The overarching aim is to develop a truly global recycling loop for batteries in Europe to support the creation of a circular economy. To achieve this the European Commission for instance is currently drafting a new regulation that will impose the use of recycled materials in the composition of electric vehicle batteries. Starting in 2025, it will be mandatory to declare levels of recycled materials, irrespective of their place of manufacture. In 2030, the levels demanded will be 12% for cobalt, 4% for lithium and 4% for nickel, however, by 2035 they will rise to 20%, 10% and 12% respectively. This change will require a considerable increase in the amount of recycled material produced, and a major shift so that recycled by-products are re-routed back into new battery production processes. The overall efficiency of recycling rates will also be controlled via mandatory thresholds (2025: 90% for cobalt, copper, and nickel, and 35% for lithium; rising to 95% and 70% respectively in 2030)7.

However, to retrieve as much valuable material from used LiBs as possible, the recycling process must follow strict rules and be handled by experienced personnel. That is in fact what makes the recycling process of EV batteries so complex and divides it into various stages, including collection (1), protection (2), dismantling (3), mechanical processing (grinding, 4), chemical processing (purifying, 5), and production of precursors (6). The first two steps usually take place at the automobile dealer site where the used battery is removed from the vehicle, discharged, examined and pre-diagnosed for potential re-use and repair. If it’s not usable anymore, it is dismantled (3) from the protective casing (made of aluminum or plastic), electronic components, wires, and connectors as well as the cooling system to locate the separate modules of the battery.

Once the aluminum protection around the modules is removed, the uncovered battery cells are ground up (4) to separate the valuable components under modified atmosphere to avoid the risk of fire or explosion. Once complete, the ground materials are mechanically separated to obtain “black mass”, a mixture of powdered carbon, nickel, lithium, and cobalt, which is then processed chemically (5) to purify the materials. If done correctly, the purified materials can be used in the production of new batteries (precursors) and the recycling loop is closed.


After 10 or 15 years of use, the EV batteries reach their end-of-life stage and need to undergo a complex recycling process to close the loop7.

Designing the optimal packaging solution for transporting LiBs

However, this doesn’t mean the battery’s journey ends here. Transporting both new, used and wasted battery material is a challenge also because of the various international rules and regulations for transporting dangerous goods. The UN issues separate guidelines (UN Recommendations on the Transport of Dangerous Goods) for transporting batteries for recycling based on three different statuses (commonly referred to as ‘green-yellow-red’) which indicate different technical requirements. Although the explanation behind the coloring seems intuitive (green for used or non-defective battery; yellow for non-critical battery and red for defective and likely to have a thermal reaction during shipment), the packaging constraints, required tests and handling precautions are very complex.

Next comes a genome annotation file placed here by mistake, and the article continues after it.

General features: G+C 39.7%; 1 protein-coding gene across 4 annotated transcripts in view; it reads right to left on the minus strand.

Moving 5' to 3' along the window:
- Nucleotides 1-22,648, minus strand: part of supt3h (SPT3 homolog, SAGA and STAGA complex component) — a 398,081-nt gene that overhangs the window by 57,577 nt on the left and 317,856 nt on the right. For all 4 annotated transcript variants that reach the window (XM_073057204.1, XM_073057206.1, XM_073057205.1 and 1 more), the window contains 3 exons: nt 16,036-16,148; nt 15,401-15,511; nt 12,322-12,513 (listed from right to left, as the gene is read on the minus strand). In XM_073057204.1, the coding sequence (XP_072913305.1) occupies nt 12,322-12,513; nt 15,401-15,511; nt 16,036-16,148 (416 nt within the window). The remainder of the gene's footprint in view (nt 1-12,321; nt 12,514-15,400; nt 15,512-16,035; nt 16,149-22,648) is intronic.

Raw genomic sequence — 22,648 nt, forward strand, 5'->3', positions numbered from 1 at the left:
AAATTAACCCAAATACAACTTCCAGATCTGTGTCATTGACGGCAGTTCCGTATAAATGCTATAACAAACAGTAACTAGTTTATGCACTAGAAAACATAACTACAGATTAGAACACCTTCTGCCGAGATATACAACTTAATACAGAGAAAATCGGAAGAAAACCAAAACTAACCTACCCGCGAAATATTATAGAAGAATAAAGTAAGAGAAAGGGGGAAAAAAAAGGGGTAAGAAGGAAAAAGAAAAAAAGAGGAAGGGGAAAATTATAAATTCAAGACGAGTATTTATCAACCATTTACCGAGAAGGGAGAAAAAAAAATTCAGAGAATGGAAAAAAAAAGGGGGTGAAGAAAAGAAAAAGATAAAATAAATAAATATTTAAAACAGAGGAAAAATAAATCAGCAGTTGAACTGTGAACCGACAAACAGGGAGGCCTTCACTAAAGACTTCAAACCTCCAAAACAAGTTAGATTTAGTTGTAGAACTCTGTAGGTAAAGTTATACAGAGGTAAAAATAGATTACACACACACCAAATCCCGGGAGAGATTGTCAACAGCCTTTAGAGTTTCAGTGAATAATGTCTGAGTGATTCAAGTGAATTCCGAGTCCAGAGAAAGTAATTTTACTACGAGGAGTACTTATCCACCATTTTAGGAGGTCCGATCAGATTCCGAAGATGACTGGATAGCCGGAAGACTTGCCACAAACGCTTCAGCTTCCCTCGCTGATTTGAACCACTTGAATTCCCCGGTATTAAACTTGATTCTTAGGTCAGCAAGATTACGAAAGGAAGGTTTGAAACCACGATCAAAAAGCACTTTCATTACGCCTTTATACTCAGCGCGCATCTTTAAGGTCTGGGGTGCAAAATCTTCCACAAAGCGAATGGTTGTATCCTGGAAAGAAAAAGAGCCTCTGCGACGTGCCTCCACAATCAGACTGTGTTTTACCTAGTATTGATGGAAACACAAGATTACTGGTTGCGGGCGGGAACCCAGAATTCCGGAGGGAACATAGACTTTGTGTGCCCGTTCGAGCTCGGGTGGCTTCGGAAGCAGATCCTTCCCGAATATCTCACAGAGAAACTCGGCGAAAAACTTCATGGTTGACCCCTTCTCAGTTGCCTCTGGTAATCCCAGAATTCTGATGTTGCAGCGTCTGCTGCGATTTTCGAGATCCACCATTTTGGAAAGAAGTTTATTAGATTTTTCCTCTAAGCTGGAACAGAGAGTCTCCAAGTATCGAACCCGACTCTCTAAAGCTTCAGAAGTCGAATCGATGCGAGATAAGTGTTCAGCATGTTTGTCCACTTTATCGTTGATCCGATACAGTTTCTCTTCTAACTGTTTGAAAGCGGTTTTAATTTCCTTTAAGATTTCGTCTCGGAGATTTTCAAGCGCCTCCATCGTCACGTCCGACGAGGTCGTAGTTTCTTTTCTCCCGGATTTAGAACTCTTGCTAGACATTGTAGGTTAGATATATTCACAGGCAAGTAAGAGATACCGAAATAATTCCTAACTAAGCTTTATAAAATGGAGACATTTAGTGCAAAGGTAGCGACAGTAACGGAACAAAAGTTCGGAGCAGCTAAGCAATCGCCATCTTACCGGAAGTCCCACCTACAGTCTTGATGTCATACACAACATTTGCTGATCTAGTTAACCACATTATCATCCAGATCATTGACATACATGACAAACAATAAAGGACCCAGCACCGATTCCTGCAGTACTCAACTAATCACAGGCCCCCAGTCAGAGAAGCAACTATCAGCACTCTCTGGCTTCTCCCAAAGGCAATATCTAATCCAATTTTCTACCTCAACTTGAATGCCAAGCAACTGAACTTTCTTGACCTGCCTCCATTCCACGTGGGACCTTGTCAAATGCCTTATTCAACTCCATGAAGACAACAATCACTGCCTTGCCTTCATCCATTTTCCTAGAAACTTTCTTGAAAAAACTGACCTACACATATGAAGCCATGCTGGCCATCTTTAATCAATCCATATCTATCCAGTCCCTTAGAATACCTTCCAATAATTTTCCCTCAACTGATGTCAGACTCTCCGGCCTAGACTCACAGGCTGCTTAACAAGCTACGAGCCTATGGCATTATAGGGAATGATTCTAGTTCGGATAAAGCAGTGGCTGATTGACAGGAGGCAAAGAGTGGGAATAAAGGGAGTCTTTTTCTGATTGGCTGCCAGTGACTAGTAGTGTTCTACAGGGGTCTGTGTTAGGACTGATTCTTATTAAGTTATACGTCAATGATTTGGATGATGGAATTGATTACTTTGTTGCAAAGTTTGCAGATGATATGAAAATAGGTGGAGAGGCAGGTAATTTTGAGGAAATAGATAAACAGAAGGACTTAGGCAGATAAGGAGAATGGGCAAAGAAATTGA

The regulations requirements on packaging vary depending on mode of transport as well as size and quantities of batteries. However, the goal remains the same - packaging solutions must prevent damage leading to dangerous situations. Securing batteries against short circuits and movement during transport are important parts of packaging design. To automate the packaging shipping process and reduce the use of resources, many automotive players implement returnable systems that can be utilized for several cycles. Thanks to its custom-design it helps automate handling, unloading, and packing, save labor time and improve workplace safety.

At Nefab we supply several hundreds of different packaging designs with UN certification in a wide range of materials with the focus on providing the most suitable solution for each individual project. Our products have been tested and certified for the transportation of Dangerous Goods in many different weights and sizes. All boxes are put through the required tests before they are approved for dangerous goods applications. The performed tests are conducted according to UN Recommendations as well as the specifications of other statutes. This way you can ensure your batteries are optimally protected against the unpredictable transit conditions and can arrive safely at their destination.

Battery Recyling Solution.jpg

A UN certified returnable packaging for LiB cells or batteries designed for automated handling.